Q: How do you analyze Biden’s decision to leave Afghanistan?

A: I think both Biden and Trump knew there is very little appetite in the American public for continuing direct American participation in the war in Afghanistan. That seems to be the major factor that drove their decisions to pull US forces from the country. From a national security standpoint, the risk for the United States is not small. If the Taliban once again takes power or even conquers a significant portion of Afghanistan, the US will have limited capabilities to deal with Al Qaeda and the Islamic State.  My fear is that the decision to pull out may make good political sense in domestic American politics but might be regretted in the not too distant future. 

 

Q: A Taliban victory might actually end Afghanistan's bureaucratic dysfunction, bring its ungoverned areas under centralized control; Where does such a situation lead the region?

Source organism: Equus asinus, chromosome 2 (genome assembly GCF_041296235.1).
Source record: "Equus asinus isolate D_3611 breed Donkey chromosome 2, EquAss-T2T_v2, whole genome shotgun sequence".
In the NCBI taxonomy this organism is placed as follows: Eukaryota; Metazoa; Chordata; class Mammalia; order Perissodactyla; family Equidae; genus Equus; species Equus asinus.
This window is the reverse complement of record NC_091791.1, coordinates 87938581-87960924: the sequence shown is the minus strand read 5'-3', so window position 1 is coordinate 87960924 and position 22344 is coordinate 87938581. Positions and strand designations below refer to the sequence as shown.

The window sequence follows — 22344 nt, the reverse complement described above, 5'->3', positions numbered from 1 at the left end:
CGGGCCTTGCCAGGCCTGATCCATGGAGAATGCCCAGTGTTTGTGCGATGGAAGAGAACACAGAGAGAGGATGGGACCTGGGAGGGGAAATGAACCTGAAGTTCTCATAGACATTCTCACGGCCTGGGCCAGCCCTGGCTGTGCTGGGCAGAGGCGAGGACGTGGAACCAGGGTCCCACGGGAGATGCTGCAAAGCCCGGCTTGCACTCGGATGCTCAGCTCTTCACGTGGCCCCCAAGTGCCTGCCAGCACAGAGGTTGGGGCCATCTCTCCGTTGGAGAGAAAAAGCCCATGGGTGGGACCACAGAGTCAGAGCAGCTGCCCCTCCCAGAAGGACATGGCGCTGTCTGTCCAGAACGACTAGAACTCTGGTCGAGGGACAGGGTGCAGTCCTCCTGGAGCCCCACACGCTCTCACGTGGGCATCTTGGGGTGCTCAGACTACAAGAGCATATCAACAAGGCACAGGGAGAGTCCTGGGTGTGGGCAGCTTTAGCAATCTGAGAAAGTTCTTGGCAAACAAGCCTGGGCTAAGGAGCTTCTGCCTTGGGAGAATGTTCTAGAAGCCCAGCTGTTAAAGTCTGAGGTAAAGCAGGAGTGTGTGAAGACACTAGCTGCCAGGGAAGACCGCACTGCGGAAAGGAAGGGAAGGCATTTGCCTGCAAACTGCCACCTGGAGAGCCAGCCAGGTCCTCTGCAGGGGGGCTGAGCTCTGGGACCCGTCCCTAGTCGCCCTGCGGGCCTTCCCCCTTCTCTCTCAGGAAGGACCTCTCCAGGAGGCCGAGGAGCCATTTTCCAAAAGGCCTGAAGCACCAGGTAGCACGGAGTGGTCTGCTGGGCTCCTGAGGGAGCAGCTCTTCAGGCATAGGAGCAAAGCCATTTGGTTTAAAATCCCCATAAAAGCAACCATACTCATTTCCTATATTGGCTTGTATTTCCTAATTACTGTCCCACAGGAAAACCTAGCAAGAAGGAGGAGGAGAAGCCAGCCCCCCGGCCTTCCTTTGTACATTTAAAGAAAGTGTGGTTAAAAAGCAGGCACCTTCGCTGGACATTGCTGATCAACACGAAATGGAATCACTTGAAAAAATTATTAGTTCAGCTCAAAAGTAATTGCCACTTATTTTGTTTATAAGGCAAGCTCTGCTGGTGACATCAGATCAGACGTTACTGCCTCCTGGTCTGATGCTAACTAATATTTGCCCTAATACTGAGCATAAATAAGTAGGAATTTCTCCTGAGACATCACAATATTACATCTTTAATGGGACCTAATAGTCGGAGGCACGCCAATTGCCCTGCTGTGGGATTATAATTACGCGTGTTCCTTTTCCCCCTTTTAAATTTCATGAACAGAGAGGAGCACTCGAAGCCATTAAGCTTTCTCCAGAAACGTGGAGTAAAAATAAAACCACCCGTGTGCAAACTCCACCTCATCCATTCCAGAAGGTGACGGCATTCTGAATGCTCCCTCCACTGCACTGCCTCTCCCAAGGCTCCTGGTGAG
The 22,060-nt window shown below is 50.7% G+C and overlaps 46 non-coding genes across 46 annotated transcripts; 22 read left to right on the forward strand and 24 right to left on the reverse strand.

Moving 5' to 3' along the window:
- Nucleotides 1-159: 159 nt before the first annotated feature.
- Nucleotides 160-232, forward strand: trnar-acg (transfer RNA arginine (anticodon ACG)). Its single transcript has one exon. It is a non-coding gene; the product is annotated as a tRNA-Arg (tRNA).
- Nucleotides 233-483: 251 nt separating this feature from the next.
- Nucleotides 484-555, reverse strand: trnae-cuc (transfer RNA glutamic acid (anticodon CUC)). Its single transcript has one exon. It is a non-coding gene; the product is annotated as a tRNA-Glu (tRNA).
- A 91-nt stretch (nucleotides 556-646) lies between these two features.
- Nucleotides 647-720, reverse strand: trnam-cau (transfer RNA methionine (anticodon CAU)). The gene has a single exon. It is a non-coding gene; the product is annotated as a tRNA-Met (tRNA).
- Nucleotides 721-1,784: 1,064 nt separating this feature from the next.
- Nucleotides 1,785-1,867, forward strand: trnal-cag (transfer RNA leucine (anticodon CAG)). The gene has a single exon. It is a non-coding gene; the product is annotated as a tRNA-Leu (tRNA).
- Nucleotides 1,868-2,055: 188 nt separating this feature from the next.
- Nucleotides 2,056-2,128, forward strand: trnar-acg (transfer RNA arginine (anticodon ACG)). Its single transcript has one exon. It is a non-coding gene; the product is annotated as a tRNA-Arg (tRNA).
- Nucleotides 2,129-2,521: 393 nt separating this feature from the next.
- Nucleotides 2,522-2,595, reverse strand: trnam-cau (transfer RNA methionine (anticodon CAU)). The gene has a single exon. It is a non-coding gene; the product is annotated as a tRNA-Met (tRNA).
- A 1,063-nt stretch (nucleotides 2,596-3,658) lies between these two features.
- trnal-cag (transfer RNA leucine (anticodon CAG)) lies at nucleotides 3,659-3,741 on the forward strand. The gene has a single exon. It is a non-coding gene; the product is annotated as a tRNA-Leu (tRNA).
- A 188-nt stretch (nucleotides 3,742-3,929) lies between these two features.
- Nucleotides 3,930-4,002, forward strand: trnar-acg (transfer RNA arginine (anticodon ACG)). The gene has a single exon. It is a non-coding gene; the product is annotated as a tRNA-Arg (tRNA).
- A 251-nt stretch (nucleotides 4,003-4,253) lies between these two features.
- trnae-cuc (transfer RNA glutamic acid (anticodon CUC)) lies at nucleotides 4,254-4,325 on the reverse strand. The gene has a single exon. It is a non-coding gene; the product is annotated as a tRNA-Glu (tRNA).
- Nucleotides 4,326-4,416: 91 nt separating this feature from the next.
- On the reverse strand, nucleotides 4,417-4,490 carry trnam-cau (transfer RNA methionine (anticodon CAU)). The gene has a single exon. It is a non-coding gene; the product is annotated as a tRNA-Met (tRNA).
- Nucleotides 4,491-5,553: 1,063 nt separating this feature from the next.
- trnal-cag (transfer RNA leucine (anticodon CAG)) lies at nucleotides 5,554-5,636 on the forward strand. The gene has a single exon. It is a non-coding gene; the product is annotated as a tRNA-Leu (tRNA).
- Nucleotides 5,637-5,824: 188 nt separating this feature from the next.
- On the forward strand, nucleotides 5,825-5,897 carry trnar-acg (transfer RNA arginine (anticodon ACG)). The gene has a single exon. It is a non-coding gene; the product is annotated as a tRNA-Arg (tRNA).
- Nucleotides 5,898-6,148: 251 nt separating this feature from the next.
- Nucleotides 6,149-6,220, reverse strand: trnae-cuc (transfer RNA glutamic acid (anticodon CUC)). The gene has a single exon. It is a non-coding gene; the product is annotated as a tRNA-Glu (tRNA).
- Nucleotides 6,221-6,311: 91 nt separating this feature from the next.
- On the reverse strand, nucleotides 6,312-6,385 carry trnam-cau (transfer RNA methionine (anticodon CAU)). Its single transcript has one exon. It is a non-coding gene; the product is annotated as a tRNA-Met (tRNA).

A: There are certainly governments in the region that view the situation in Afghanistan with alarm.  First, there is the issue of a likely heightened flow of refugees out of Afghanistan and into neighboring countries. Second, there is the issue of terrorist groups like Al Qaeda and the Islamic State growing their presence in Afghanistan as a consequence of the diminishing capabilities of Afghan security forces. In the case of Al Qaeda, it is allied with the Taliban, so it will have much room to operate in the country that it has had since 2001.

 

Q: What is role of Iran and Pakistan for peace of region and Afghanistan?

A: Iran and Pakistan have some ability to try to bring stability to Afghanistan but not as much as some would think.  Both countries’ government wanted to see the United States leave Afghanistan.  That has been achieved.  The tough part for both countries is dealing with the growing instability and conflict brewing in Afghanistan.  That will instability will have negative effects on both countries.

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JCPOA United States Middle East Afghanistan nuclear agreement Israeli Vienna meeting Trump Administration 2015 nuclear deal US forces U.S Professor Karl Kaltenthaler new Iranian government